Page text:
Starz came with its own risks. “America to Me” marks the premium network’s first foray into serialized documentaries, and its streaming service is newer. Starz streaming subscribers total 3 million — a number growing rapidly, but one outpaced by HBO (more than 5 million) and the combined total of Showtime and CBS All Access (around 7 million).

Though James said he had “some nervousness” about signing with Starz, what won him over was the network’s “quality” programming and persistent commitment.

“I hadn’t really watched their scripted stuff, and it’s good stuff,” he said. “And they were clearly passionate about [acquiring] this. They wanted it, and they demonstrated that in everything they’ve done in terms of promotion. They weren’t just passionate until they got it. So I’m really excited about where we ended up.”

Since the series premiere in August, “America to Me” has received universal acclaim from critics. It has the third highest score of any 2018 TV program (per Metacritic), making it the best reviewed new show of the year. Yet stellar reviews don’t always attract the large audience. While this year’s No. 1 show, “Blue Planet II,” set viewership records for the BBC, “America to Me” ratings have been middling and buzz is negligible.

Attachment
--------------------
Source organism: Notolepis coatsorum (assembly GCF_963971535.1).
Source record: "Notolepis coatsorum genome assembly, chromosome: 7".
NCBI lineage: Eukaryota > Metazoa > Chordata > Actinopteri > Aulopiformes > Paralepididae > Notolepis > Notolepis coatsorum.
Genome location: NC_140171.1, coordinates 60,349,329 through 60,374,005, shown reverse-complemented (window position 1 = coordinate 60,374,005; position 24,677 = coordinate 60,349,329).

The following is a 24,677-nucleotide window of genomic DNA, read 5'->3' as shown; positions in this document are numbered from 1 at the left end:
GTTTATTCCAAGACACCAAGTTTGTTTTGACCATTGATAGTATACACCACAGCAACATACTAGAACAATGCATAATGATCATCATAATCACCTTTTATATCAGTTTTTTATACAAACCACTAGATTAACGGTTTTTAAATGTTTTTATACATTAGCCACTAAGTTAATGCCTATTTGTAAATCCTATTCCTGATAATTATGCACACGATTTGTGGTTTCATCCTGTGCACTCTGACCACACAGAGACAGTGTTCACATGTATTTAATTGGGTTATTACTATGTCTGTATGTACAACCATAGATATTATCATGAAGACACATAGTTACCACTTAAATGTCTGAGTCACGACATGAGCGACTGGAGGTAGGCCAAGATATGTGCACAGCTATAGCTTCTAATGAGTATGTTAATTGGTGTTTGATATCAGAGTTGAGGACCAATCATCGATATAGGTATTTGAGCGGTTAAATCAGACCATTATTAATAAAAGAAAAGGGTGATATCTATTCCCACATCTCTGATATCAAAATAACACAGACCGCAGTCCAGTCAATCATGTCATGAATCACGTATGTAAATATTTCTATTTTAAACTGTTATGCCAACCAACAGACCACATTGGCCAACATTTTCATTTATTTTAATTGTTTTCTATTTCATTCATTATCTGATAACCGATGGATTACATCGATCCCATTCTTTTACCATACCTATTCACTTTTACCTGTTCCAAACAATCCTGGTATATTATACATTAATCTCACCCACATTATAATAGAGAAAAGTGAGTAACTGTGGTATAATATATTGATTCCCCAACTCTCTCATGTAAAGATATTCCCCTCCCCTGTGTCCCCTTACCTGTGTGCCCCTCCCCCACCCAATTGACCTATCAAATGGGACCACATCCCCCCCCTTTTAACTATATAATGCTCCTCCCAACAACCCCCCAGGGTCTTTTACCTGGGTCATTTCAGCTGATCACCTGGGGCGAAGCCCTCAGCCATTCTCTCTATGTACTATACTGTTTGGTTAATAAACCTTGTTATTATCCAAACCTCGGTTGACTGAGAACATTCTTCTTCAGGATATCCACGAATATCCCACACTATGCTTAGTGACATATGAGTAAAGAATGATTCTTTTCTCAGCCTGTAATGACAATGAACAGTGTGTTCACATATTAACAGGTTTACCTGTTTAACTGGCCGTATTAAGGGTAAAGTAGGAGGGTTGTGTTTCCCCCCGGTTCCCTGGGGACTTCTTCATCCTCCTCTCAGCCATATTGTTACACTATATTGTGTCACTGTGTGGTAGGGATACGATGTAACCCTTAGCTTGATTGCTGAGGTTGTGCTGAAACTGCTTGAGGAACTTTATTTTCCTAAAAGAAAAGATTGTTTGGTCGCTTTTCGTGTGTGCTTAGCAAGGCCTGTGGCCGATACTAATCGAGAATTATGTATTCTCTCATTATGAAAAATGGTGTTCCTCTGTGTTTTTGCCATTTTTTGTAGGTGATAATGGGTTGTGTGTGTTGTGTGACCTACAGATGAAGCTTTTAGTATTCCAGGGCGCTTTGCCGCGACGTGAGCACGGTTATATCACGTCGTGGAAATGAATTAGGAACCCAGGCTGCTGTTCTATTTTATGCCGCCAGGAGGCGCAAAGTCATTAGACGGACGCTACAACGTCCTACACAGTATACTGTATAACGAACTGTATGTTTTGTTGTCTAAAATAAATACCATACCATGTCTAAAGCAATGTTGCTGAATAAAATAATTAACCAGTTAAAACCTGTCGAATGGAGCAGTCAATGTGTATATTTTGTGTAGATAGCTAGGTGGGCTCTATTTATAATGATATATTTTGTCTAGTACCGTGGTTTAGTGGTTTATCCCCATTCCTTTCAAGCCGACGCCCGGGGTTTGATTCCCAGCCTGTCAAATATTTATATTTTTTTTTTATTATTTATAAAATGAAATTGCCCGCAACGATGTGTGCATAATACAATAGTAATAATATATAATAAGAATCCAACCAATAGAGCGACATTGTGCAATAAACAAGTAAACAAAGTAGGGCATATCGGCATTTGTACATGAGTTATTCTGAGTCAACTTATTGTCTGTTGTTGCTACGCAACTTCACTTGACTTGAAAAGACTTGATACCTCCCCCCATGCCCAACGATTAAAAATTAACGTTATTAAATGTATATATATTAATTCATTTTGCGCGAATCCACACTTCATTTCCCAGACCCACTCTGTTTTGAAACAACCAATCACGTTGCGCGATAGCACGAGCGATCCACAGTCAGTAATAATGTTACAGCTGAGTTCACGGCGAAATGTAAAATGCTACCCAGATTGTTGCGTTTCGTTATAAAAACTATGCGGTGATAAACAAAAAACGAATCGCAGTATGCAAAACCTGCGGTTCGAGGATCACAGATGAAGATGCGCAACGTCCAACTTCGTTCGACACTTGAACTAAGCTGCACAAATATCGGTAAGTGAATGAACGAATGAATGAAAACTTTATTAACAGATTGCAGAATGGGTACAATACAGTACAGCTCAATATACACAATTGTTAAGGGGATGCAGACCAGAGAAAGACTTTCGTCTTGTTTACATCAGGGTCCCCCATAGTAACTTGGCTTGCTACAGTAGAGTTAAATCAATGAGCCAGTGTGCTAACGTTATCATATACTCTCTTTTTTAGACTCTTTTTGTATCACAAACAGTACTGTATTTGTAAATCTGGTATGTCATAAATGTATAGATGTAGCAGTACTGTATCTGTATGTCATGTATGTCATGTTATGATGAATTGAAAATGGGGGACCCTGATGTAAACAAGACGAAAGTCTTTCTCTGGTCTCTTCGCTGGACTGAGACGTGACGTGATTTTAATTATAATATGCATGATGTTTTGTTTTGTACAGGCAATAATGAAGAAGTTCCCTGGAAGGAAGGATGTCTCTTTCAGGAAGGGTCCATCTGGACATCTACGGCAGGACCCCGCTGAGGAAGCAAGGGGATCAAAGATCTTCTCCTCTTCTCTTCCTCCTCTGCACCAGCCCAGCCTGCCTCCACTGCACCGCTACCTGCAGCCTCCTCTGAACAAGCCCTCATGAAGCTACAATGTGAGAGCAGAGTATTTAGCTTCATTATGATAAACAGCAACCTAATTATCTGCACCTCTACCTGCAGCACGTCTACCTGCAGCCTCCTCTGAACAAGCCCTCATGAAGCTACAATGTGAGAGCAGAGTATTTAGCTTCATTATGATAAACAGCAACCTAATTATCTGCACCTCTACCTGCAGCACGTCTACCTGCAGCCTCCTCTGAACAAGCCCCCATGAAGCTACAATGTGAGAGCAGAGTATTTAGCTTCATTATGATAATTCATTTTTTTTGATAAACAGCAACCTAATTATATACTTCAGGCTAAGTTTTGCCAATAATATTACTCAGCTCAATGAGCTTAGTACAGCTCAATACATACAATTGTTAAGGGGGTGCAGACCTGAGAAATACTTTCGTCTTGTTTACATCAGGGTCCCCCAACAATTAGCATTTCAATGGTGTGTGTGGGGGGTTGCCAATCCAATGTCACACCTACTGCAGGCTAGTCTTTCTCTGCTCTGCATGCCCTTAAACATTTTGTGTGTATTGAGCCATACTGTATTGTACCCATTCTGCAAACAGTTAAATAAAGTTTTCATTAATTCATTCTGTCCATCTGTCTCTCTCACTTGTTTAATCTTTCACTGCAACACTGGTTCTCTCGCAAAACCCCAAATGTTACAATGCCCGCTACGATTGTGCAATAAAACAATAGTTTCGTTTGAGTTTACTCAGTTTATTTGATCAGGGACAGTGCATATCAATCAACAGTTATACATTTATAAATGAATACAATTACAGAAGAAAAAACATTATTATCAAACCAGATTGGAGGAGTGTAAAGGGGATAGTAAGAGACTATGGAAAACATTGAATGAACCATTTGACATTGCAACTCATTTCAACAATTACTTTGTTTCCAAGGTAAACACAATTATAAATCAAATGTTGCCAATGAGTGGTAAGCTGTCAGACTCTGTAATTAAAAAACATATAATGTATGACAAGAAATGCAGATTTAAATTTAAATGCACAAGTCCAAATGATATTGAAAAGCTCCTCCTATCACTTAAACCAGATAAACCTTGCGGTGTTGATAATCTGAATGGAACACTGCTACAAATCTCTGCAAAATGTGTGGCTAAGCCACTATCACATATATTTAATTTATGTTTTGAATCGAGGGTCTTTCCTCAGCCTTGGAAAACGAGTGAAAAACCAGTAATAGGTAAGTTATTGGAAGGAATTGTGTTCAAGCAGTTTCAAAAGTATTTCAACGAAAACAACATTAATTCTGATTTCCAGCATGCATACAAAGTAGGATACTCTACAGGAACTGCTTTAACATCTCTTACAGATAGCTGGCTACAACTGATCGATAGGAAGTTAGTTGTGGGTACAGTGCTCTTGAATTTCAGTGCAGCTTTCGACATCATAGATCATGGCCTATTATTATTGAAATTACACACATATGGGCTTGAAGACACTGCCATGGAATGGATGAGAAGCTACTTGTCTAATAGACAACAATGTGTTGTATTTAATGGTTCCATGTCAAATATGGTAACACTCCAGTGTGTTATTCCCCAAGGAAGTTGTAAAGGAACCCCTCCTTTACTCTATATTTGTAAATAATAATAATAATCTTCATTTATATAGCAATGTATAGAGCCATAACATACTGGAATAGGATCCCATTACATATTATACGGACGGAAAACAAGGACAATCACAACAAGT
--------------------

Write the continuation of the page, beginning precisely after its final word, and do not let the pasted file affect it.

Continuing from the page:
America To Me 2018 Chanti Relf Starz

Chanti Relf in “America to Me”


Per Nielsen, the premiere episode of “America to Me” pulled in 259,000 viewers over its first seven days of release. That puts it ahead of fellow Starz docuseries “Warriors of Liberty City” and “Wrong Man,” as well as other 2018 releases like Showtime’s “The Circus” and “The Trade.” But it trails the premieres of “Being Serena” on HBO and “The Fourth Estate,” neither of which set the TV world — or even the docuseries subset — on fire. And despite the positive reviews, “America to Me” has failed to ignite the kind of conversations driven by popular docuseries like “Wild Wild Country” and “Making a Murderer” Part 2.

Still, those shows are outliers, streaming numbers aren’t available, and the series will be available online for as long as the Starz service is up and running (which, given its success, looks to be for a long while). The series’ overall impact will be measured over a longer period of time.

“The good thing about now is even if people don’t see it right away, if the word gets out or they hear about it a few episodes in, they can watch it from the beginning,” James said.

When asked if there’s any advantage for documentaries that can play in theaters to go the TV route instead, James said he wasn’t sure, but he sees festivals like Sundance — where “America to Me” screened five episodes — as a boon no matter what. (“If you’re a doc filmmaker, Sundance is still generally the first choice to premiere your film.”)

With the television world “even more crowded” than the independent film market, James is still searching for the best way to get his team’s work seen by the widest possible audience. That may sound ridiculous given the director’s pedigree, but in 2018, it’s a question every filmmaker needs to to ask.

Or, as James simply put it: “Getting people to watch, man, it’s a challenge.”

“America to Me” airs its season finale Sunday, October 28 at 9 p.m. ET on Starz.